Understanding Mental health in Children and Teens

August 27,2017 By: Mansi poddar


download (3)At Mansitherapy, we often come across hassled parents, complaining about how their kid is unmanageable, disobedient or is behaving weirdly. We usually explain to them how children and teens function and further help them identify, understand and manage the underlying issue.



One very important thing to understand while dealing with kids and teenagers is: The behaviour is not the problem, it is the manifestation of the problem.



For example, getting a new brother or sister or going to a new school may cause a child to temporarily act out. Warning signs that it might be a more serious problem requiring professional help include:

  • Problems in more than one setting or environment (at school, at home, with peers)
  • Changes in food habits or sleep patterns
  • Excessive worry or anxiety (i.e. refusing to go to bed or school)
  • Social withdrawal or fear of things he or she did not use to be not afraid of
  • Returning to behaviours more common in younger children, such as bedwetting
  • Signs of being upset for a very long time, such as prolonged sadness or tearfulness
  • Signs of self-destructive behaviours, such as head-banging or suddenly getting hurt often
  • Repeated thoughts of death
  • Persistent nightmares
  • Frequent temper tantrums or anger outbursts
  • Defiance and/or substance abuse in teenagers




When children experience emotions or engage in behaviours that interfere with their happiness and ability to thrive, they may benefit from meeting with a mental health professional.



images (6)A child psychologist works with children who might have varying levels of mental, emotional, or social problems. They help children cope with stresses like divorce, death, and family or school transitions, accepting a new sibling into their life, anxiety, academic difficulties, social awkwardness, behavioural issues, depression, etc.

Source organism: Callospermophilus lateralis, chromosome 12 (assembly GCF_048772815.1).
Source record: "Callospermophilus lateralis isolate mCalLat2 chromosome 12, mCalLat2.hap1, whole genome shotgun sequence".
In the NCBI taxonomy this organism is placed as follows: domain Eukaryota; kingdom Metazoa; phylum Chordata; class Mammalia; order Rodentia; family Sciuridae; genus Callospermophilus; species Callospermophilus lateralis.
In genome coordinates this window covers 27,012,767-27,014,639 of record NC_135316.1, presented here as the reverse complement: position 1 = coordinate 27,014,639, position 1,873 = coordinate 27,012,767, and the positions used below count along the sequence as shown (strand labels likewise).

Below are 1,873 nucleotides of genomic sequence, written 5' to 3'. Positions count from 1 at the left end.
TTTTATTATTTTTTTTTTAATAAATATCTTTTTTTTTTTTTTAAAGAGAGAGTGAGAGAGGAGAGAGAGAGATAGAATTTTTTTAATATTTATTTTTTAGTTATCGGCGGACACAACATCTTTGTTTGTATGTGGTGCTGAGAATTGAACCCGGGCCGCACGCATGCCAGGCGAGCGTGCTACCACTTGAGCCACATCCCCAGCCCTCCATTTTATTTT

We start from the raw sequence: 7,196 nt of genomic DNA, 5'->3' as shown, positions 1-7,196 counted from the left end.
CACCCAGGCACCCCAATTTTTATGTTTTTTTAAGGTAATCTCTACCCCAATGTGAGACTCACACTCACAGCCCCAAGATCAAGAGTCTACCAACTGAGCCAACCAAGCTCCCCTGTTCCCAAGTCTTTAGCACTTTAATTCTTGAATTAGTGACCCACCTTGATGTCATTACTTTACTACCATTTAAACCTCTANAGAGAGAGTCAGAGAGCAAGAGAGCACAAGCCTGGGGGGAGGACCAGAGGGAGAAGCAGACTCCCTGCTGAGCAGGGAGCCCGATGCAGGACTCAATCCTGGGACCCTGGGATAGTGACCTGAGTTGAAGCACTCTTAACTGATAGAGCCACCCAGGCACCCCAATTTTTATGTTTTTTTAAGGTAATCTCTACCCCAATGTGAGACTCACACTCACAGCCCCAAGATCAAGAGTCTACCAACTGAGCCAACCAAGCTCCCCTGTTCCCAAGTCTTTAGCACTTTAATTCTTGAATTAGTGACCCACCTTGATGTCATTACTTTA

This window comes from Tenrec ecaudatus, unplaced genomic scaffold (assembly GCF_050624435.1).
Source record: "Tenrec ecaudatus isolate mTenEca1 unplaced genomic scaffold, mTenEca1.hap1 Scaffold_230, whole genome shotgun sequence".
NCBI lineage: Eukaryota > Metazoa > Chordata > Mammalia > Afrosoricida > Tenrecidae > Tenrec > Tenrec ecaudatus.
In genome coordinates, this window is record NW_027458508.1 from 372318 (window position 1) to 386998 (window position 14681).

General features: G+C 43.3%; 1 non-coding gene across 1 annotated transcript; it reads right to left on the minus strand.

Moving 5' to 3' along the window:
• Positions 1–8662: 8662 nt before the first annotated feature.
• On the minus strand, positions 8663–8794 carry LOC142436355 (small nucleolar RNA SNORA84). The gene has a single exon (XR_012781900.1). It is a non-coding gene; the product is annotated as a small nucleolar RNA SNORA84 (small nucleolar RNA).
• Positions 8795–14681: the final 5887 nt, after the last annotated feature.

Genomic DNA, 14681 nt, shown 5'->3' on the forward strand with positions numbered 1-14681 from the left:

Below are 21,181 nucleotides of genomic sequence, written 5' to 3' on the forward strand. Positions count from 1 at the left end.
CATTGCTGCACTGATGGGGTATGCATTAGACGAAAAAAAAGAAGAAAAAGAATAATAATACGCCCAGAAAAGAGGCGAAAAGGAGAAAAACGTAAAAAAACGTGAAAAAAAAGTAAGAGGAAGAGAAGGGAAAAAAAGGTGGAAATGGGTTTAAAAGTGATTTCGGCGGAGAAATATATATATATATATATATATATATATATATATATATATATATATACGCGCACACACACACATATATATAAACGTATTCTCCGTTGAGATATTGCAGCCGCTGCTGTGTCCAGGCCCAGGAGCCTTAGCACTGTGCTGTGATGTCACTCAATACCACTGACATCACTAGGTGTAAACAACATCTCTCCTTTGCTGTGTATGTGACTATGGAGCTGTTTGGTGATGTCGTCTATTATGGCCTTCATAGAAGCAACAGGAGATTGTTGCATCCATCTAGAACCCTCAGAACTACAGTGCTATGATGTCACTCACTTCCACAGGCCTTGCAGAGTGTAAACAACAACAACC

Parents and children often attend therapy sessions together, as therapy can be a safe space in which to address the thoughts, feelings, and emotions that they may be experiencing.


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The problems that affect children are often treated differently than adults as they have different needs, so the techniques used in therapy must accommodate these. For example, children are easily bored, making the use of traditional therapy options somewhat difficult, so a child psychologist must make interactions fun and entertaining whenever possible, sometimes using games and toys.




Children and adolescents may feel uncomfortable, afraid, or ashamed about communicating what they are experiencing to an adult they do not know. If you are a parent, these tips can help when talking to your child about therapy and mental health care:


  • Find a good time to talk and assure them that they are not in trouble.
  • Listen actively.
  • Take your child’s concerns, experiences, and emotions seriously.
  • Try to be open, authentic, and relaxed.
  • Talk about how common the issues they are experiencing may be.
  • Explain that the role of a therapist is to provide help and support.
  • Let them know that therapy is a safe space to share details privately, while maintaining confidentiality, at the same time acknowledging that you will be alerted if there are any threats to their safety.
  • Set a good example of taking care of your own physical, emotional and spiritual needs. Children learn what they see.

There is a myriad of factors that can impact a child’s mental health status, both positively and negatively. Providing your child with an environment that demonstrates love, compassion, trust, and understanding will greatly impact their well-being and will allow them to develop the resilience to cope with whatever life throws at them and grow into well-rounded, healthy adults.

If you feel your child or teen may be having any emotional or behavioural difficulties feel free to contact a mental health professional. We, at Mansitherapy, have recently expanded our practice to include more brilliant and competent psychologists who offer family, child and teen counselling, using a range of evidence-based therapeutic techniques, which are tailored to meet the unique requirements of every child and teen.